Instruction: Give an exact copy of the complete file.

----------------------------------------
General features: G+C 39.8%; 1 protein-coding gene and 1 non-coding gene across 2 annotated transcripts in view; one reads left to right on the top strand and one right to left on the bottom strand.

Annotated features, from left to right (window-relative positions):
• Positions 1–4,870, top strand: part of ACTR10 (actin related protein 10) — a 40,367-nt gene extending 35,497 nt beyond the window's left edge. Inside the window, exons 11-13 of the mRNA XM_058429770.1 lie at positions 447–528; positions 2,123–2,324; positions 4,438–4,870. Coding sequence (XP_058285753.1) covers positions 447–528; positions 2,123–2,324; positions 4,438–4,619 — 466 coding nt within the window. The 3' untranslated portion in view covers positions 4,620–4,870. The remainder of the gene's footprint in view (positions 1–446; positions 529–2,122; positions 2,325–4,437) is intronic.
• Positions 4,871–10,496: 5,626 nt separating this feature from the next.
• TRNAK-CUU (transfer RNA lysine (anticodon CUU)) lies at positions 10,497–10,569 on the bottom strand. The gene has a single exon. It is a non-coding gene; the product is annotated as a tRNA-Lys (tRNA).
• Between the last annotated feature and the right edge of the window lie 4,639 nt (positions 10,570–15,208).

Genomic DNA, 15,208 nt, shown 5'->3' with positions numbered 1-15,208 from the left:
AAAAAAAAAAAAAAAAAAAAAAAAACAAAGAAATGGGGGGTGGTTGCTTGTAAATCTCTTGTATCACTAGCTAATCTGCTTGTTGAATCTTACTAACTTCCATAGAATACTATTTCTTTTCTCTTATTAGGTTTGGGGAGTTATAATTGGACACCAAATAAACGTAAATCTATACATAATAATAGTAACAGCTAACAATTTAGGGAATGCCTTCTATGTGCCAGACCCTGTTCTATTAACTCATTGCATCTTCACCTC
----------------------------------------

General features: G+C 39.8%; 1 protein-coding gene and 1 non-coding gene across 2 annotated transcripts in view; one reads left to right on the top strand and one right to left on the bottom strand.

Annotated features, from left to right (window-relative positions):
• Positions 1–4,870, top strand: part of ACTR10 (actin related protein 10) — a 40,367-nt gene extending 35,497 nt beyond the window's left edge. Inside the window, exons 11-13 of the mRNA XM_058429770.1 lie at positions 447–528; positions 2,123–2,324; positions 4,438–4,870. Coding sequence (XP_058285753.1) covers positions 447–528; positions 2,123–2,324; positions 4,438–4,619 — 466 coding nt within the window. The 3' untranslated portion in view covers positions 4,620–4,870. The remainder of the gene's footprint in view (positions 1–446; positions 529–2,122; positions 2,325–4,437) is intronic.
• Positions 4,871–10,496: 5,626 nt separating this feature from the next.
• TRNAK-CUU (transfer RNA lysine (anticodon CUU)) lies at positions 10,497–10,569 on the bottom strand. The gene has a single exon. It is a non-coding gene; the product is annotated as a tRNA-Lys (tRNA).
• Between the last annotated feature and the right edge of the window lie 4,639 nt (positions 10,570–15,208).

Genomic DNA, 15,208 nt, shown 5'->3' with positions numbered 1-15,208 from the left:
AAAAAAAAAAAAAAAAAAAAAAAAACAAAGAAATGGGGGGTGGTTGCTTGTAAATCTCTTGTATCACTAGCTAATCTGCTTGTTGAATCTTACTAACTTCCATAGAATACTATTTCTTTTCTCTTATTAGGTTTGGGGAGTTATAATTGGACACCAAATAAACGTAAATCTATACATAATAATAGTAACAGCTAACAATTTAGGGAATGCCTTCTATGTGCCAGACCCTGTTCTATTAACTCATTGCATCTTCACCTC